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Many marine organisms defend themselves

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Many marine organisms defend themselves  [#permalink]

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New post 06 Aug 2019, 05:46
2
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A
B
C
D
E

Difficulty:

  55% (hard)

Question Stats:

61% (02:17) correct 39% (02:17) wrong based on 157 sessions

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Many marine organisms defend themselves from predators, using a dark ink-like pigment secreted from an inch-long sac attached to their epidermis. A fossil from the Jurassic period, dated at almost 155 million years old and discovered in the Wiltshire region, contains a perfectly-preserved ink-sac that was probably from a now-extinct species of squid, the Belemnotheutis Antiquus, whose exact origins had not been previously established. Therefore, this form of self-preservation in marine organisms is at least 155 million years old.

Which of the following, if true, most strengthens the conclusion above?

A) Ink-sacs in marine organisms have functions other than self-preservation.
B) The Belemnotheutis Antiquus had physiological features that exist only as inactive organs in some present-day species of squid.
C) Marine organisms other than squids also have epidermal ink-sacs that the organisms use to ward off predators.
D) Fossils found in the Wiltshire region have previously provided evidence that land-based organisms from the Jurassic period had epidermal organs with the function of self-preservation.
E) Remains of a squid belonging to the Belemnotheutis Antiquus family were also found in the Wiltshire region and estimated to be from the Jurassic period
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Re: Many marine organisms defend themselves  [#permalink]

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New post 06 Aug 2019, 06:35
To strengthen the conclusion, we must prove that self-preservation by the means of epidermal organs in marine organisms is at least 155 million years old.
But I can't figure out which option fits best.

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Many marine organisms defend themselves  [#permalink]

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New post 06 Aug 2019, 06:47
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The stem tells you only that they found an ink sac. In the stem, they're just guessing that it comes from a squid, but for all we know it came from a kangaroo or a chicken. If we know that the specific type of squid mentioned in the stem existed in the region at the same time as the ink sac in the fossil, that would make it more likely the sac and squid are related, and that the sac was used by marine life, so E is a mild strengthener.

It's really not the kind of answer I was expecting though. It doesn't strengthen the argument all that much, and there's a gaping hole in the argument that I was expecting the right answer to address. We have no evidence that the function of this sac, 155 million years ago, was self-preservation. But no answer addresses that gaping hole (D is wrong because the conclusion is not about land-based animals, and C is wrong because it tells us nothing about how old these defenses are in marine animals). So E is the only answer left.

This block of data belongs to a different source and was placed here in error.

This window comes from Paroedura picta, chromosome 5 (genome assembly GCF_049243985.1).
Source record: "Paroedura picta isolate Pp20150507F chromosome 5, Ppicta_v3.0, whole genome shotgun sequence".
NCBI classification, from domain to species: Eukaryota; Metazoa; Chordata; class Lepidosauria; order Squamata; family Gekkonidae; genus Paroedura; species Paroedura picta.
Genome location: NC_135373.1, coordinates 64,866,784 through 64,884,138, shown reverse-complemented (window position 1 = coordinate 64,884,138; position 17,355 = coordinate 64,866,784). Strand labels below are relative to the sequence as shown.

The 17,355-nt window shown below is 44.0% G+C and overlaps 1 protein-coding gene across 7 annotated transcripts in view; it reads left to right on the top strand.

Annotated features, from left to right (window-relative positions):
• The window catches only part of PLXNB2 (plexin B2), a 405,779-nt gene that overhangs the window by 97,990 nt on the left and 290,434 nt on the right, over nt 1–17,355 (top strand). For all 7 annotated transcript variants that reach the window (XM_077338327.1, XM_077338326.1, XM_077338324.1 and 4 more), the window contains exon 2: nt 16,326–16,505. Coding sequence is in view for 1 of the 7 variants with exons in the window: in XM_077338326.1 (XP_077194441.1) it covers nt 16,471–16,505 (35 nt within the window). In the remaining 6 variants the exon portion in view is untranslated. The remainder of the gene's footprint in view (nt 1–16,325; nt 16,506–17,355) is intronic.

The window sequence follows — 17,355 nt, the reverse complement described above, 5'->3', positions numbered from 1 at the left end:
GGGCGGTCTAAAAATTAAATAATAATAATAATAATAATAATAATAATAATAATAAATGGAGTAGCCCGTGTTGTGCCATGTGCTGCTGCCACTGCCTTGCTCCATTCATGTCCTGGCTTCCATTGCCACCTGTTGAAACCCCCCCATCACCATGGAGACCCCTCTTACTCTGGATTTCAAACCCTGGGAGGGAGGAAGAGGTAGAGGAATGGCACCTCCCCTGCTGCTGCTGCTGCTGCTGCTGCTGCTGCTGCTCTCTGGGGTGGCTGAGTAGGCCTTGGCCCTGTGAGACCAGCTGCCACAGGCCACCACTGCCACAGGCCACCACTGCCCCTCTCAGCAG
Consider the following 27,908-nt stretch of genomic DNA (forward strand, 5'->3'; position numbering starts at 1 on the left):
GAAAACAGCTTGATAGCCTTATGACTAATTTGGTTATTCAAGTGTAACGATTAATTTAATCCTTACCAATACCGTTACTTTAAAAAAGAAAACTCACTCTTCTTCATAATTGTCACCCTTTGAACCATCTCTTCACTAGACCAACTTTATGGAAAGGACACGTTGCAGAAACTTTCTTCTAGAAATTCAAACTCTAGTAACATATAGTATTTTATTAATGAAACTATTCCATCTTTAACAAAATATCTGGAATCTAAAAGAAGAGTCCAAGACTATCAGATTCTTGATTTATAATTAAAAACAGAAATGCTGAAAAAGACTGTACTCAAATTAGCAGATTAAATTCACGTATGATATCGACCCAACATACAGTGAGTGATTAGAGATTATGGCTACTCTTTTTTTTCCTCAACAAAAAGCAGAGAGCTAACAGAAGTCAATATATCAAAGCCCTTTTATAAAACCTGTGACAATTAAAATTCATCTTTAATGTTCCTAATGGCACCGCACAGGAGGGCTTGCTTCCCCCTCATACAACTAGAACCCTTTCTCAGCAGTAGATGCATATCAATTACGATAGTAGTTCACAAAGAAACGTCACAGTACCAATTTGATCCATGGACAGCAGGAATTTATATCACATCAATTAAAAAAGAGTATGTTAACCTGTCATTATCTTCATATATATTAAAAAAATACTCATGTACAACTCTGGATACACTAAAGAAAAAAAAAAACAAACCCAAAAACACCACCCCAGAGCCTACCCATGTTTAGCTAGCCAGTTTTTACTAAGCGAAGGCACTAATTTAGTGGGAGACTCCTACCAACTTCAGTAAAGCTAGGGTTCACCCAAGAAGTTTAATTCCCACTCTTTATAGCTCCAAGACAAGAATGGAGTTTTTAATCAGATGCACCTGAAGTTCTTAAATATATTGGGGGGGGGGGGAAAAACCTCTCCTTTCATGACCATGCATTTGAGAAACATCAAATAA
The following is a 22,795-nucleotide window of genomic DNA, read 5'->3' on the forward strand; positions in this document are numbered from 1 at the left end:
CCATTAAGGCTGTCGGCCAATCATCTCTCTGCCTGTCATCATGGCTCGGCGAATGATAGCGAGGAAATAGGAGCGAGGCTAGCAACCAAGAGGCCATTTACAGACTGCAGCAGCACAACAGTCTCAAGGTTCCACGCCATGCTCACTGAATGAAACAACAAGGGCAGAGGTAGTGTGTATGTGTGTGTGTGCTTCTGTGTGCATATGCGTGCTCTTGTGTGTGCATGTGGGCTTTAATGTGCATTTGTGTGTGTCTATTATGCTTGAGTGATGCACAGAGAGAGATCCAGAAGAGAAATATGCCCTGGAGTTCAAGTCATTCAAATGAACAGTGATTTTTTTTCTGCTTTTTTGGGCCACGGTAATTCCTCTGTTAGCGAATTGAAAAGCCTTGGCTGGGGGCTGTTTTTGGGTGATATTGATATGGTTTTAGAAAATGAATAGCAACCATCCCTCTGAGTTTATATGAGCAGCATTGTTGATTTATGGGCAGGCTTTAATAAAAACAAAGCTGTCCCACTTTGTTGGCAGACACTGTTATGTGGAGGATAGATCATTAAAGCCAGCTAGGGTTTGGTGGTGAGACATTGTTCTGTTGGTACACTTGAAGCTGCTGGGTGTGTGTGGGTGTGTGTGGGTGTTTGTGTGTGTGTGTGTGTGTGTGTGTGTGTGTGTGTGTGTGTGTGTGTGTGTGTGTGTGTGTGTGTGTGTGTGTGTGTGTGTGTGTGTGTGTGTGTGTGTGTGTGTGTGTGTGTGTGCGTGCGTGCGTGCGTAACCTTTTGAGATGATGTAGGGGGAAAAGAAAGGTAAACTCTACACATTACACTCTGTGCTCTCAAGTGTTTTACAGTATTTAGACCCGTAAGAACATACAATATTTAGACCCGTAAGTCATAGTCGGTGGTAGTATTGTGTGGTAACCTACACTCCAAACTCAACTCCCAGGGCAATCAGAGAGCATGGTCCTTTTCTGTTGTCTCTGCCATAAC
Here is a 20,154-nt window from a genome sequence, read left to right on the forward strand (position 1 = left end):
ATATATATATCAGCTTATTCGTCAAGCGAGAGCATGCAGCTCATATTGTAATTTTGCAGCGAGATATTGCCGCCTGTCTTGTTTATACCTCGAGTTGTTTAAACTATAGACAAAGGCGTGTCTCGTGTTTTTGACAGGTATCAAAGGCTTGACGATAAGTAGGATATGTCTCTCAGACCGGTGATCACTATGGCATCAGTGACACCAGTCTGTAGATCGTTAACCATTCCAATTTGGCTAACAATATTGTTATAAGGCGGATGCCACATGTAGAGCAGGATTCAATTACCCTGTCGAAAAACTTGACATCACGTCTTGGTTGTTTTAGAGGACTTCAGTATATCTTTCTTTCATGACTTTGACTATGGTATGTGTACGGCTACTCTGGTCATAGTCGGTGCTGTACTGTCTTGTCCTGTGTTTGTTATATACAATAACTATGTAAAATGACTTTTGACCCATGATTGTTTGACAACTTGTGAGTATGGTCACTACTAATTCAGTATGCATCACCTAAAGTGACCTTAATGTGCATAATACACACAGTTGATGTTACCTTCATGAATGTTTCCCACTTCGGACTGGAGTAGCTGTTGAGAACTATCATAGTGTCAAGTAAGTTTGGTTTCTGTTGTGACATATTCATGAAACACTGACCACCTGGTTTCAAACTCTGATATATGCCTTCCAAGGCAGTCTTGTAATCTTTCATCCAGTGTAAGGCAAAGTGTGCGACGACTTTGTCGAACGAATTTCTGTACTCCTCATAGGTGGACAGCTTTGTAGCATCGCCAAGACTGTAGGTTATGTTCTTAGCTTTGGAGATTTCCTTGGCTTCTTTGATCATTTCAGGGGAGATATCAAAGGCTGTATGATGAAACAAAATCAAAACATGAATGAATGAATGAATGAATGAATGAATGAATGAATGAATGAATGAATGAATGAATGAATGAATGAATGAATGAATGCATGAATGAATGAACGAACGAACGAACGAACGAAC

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Many marine organisms defend themselves  [#permalink]

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New post 06 Aug 2019, 12:17
800RahulHBS wrote:
Many marine organisms defend themselves from predators, using a dark ink-like pigment secreted from an inch-long sac attached to their epidermis. A fossil from the Jurassic period, dated at almost 155 million years old and discovered in the Wiltshire region, contains a perfectly-preserved ink-sac that was probably from a now-extinct species of squid, the Belemnotheutis Antiquus, whose exact origins had not been previously established. Therefore, this form of self-preservation in marine organisms is at least 155 million years old.

Which of the following, if true, most strengthens the conclusion above?

A) Ink-sacs in marine organisms have functions other than self-preservation.
B) The Belemnotheutis Antiquus had physiological features that exist only as inactive organs in some present-day species of squid.
C) Marine organisms other than squids also have epidermal ink-sacs that the organisms use to ward off predators.
D) Fossils found in the Wiltshire region have previously provided evidence that land-based organisms from the Jurassic period had epidermal organs with the function of self-preservation.
E) Remains of a squid belonging to the Belemnotheutis Antiquus family were also found in the Wiltshire region and estimated to be from the Jurassic period


I am going with B if descendants today have things that are no longer active because they are not needed it means they don't have their intended purpose. The ink sack is still needed so it stands to reason that it was needed for the same purpose over the 155 million years.
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Many marine organisms defend themselves   [#permalink] 06 Aug 2019, 12:17
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